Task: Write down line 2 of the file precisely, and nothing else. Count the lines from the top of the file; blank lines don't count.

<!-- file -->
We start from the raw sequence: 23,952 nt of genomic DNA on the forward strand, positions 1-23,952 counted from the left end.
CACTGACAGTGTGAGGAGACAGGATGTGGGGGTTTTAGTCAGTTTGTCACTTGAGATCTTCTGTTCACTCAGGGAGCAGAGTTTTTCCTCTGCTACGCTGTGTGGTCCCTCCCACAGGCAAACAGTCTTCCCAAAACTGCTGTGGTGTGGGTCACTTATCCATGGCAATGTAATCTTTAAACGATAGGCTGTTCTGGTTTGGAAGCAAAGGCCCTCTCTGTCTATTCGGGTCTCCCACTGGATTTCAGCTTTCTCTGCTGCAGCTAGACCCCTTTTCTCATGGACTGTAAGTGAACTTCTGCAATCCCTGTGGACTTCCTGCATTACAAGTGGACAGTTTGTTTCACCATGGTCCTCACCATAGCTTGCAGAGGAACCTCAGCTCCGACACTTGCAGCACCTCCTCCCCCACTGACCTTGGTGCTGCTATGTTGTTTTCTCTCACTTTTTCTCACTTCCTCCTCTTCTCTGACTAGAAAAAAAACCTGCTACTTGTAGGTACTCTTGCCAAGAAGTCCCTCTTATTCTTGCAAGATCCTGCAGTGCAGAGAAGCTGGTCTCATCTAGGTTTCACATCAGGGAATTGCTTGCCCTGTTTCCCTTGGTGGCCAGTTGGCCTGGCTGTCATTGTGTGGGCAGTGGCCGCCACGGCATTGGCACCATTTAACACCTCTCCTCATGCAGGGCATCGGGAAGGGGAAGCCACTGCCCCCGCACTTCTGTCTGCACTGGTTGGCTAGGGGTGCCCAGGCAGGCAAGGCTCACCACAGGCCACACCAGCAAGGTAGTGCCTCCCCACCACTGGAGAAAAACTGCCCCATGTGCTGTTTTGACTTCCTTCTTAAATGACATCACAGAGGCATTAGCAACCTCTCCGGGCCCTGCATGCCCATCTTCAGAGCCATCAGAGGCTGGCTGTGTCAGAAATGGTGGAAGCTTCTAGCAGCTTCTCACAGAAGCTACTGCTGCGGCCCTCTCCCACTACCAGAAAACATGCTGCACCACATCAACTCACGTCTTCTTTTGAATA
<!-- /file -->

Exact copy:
CACTGACAGTGTGAGGAGACAGGATGTGGGGGTTTTAGTCAGTTTGTCACTTGAGATCTTCTGTTCACTCAGGGAGCAGAGTTTTTCCTCTGCTACGCTGTGTGGTCCCTCCCACAGGCAAACAGTCTTCCCAAAACTGCTGTGGTGTGGGTCACTTATCCATGGCAATGTAATCTTTAAACGATAGGCTGTTCTGGTTTGGAAGCAAAGGCCCTCTCTGTCTATTCGGGTCTCCCACTGGATTTCAGCTTTCTCTGCTGCAGCTAGACCCCTTTTCTCATGGACTGTAAGTGAACTTCTGCAATCCCTGTGGACTTCCTGCATTACAAGTGGACAGTTTGTTTCACCATGGTCCTCACCATAGCTTGCAGAGGAACCTCAGCTCCGACACTTGCAGCACCTCCTCCCCCACTGACCTTGGTGCTGCTATGTTGTTTTCTCTCACTTTTTCTCACTTCCTCCTCTTCTCTGACTAGAAAAAAAACCTGCTACTTGTAGGTACTCTTGCCAAGAAGTCCCTCTTATTCTTGCAAGATCCTGCAGTGCAGAGAAGCTGGTCTCATCTAGGTTTCACATCAGGGAATTGCTTGCCCTGTTTCCCTTGGTGGCCAGTTGGCCTGGCTGTCATTGTGTGGGCAGTGGCCGCCACGGCATTGGCACCATTTAACACCTCTCCTCATGCAGGGCATCGGGAAGGGGAAGCCACTGCCCCCGCACTTCTGTCTGCACTGGTTGGCTAGGGGTGCCCAGGCAGGCAAGGCTCACCACAGGCCACACCAGCAAGGTAGTGCCTCCCCACCACTGGAGAAAAACTGCCCCATGTGCTGTTTTGACTTCCTTCTTAAATGACATCACAGAGGCATTAGCAACCTCTCCGGGCCCTGCATGCCCATCTTCAGAGCCATCAGAGGCTGGCTGTGTCAGAAATGGTGGAAGCTTCTAGCAGCTTCTCACAGAAGCTACTGCTGCGGCCCTCTCCCACTACCAGAAAACATGCTGCACCACATCAACTCACGTCTTCTTTTGAATA